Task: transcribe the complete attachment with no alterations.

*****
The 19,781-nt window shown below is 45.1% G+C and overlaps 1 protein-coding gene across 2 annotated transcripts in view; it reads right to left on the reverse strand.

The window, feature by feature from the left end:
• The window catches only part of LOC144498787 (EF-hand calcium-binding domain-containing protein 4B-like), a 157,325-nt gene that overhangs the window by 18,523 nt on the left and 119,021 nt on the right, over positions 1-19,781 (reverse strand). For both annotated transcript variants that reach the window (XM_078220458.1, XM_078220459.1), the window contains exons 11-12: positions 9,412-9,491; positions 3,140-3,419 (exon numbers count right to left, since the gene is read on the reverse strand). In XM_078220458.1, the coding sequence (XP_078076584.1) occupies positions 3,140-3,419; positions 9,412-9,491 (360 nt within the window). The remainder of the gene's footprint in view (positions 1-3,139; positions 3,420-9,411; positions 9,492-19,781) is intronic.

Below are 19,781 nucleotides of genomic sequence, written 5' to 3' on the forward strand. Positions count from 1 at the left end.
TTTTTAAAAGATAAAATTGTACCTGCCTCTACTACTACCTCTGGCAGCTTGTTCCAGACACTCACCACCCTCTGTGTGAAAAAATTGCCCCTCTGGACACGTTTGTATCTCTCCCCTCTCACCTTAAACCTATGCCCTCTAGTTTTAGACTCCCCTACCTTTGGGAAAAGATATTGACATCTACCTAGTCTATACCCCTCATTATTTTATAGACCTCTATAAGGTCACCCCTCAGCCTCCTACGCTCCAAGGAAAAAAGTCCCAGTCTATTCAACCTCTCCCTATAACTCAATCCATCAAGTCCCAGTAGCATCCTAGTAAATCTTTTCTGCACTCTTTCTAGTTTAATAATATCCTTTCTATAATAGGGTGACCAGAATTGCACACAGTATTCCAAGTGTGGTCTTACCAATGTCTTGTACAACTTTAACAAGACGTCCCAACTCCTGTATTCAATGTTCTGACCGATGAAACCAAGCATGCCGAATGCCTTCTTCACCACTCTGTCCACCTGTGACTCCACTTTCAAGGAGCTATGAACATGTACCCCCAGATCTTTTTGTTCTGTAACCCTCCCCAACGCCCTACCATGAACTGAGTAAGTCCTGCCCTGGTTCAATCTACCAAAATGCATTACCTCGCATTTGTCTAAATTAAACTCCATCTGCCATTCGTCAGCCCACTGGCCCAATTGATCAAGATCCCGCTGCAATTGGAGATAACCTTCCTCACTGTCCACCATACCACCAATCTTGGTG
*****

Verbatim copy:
The 19,781-nt window shown below is 45.1% G+C and overlaps 1 protein-coding gene across 2 annotated transcripts in view; it reads right to left on the reverse strand.

The window, feature by feature from the left end:
• The window catches only part of LOC144498787 (EF-hand calcium-binding domain-containing protein 4B-like), a 157,325-nt gene that overhangs the window by 18,523 nt on the left and 119,021 nt on the right, over positions 1-19,781 (reverse strand). For both annotated transcript variants that reach the window (XM_078220458.1, XM_078220459.1), the window contains exons 11-12: positions 9,412-9,491; positions 3,140-3,419 (exon numbers count right to left, since the gene is read on the reverse strand). In XM_078220458.1, the coding sequence (XP_078076584.1) occupies positions 3,140-3,419; positions 9,412-9,491 (360 nt within the window). The remainder of the gene's footprint in view (positions 1-3,139; positions 3,420-9,411; positions 9,492-19,781) is intronic.

Below are 19,781 nucleotides of genomic sequence, written 5' to 3' on the forward strand. Positions count from 1 at the left end.
TTTTTAAAAGATAAAATTGTACCTGCCTCTACTACTACCTCTGGCAGCTTGTTCCAGACACTCACCACCCTCTGTGTGAAAAAATTGCCCCTCTGGACACGTTTGTATCTCTCCCCTCTCACCTTAAACCTATGCCCTCTAGTTTTAGACTCCCCTACCTTTGGGAAAAGATATTGACATCTACCTAGTCTATACCCCTCATTATTTTATAGACCTCTATAAGGTCACCCCTCAGCCTCCTACGCTCCAAGGAAAAAAGTCCCAGTCTATTCAACCTCTCCCTATAACTCAATCCATCAAGTCCCAGTAGCATCCTAGTAAATCTTTTCTGCACTCTTTCTAGTTTAATAATATCCTTTCTATAATAGGGTGACCAGAATTGCACACAGTATTCCAAGTGTGGTCTTACCAATGTCTTGTACAACTTTAACAAGACGTCCCAACTCCTGTATTCAATGTTCTGACCGATGAAACCAAGCATGCCGAATGCCTTCTTCACCACTCTGTCCACCTGTGACTCCACTTTCAAGGAGCTATGAACATGTACCCCCAGATCTTTTTGTTCTGTAACCCTCCCCAACGCCCTACCATGAACTGAGTAAGTCCTGCCCTGGTTCAATCTACCAAAATGCATTACCTCGCATTTGTCTAAATTAAACTCCATCTGCCATTCGTCAGCCCACTGGCCCAATTGATCAAGATCCCGCTGCAATTGGAGATAACCTTCCTCACTGTCCACCATACCACCAATCTTGGTG